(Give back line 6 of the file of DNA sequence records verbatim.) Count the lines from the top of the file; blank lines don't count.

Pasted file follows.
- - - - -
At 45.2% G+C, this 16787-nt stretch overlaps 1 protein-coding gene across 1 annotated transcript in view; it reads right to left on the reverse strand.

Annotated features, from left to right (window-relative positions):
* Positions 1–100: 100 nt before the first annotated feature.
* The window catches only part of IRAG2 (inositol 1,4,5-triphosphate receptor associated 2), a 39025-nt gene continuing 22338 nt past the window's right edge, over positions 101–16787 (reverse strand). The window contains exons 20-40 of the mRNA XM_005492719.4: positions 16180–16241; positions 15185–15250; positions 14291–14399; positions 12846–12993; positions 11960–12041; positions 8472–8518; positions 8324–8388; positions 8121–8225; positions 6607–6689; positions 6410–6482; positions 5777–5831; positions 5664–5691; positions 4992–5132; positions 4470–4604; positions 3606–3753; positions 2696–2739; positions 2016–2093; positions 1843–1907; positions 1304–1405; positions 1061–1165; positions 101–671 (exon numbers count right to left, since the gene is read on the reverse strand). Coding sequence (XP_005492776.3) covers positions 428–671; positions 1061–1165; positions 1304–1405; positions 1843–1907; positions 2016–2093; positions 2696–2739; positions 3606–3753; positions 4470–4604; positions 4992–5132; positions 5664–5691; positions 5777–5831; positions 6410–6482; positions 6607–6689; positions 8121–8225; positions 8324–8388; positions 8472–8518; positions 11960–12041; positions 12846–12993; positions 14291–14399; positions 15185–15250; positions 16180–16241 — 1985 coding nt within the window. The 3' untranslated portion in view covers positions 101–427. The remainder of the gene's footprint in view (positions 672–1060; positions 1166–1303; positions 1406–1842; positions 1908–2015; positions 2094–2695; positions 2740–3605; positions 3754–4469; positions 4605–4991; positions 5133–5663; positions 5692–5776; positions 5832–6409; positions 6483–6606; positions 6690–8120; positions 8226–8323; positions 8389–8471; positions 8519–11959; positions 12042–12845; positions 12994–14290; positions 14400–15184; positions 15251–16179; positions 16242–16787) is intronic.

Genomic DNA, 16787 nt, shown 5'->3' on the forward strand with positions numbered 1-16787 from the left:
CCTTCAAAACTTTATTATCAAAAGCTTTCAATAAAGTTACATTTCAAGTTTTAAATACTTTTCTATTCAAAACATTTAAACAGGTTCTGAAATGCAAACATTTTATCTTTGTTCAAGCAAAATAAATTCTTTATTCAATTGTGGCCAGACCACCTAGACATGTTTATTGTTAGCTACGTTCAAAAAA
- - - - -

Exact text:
CCTTCAAAACTTTATTATCAAAAGCTTTCAATAAAGTTACATTTCAAGTTTTAAATACTTTTCTATTCAAAACATTTAAACAGGTTCTGAAATGCAAACATTTTATCTTTGTTCAAGCAAAATAAATTCTTTATTCAATTGTGGCCAGACCACCTAGACATGTTTATTGTTAGCTACGTTCAAAAAA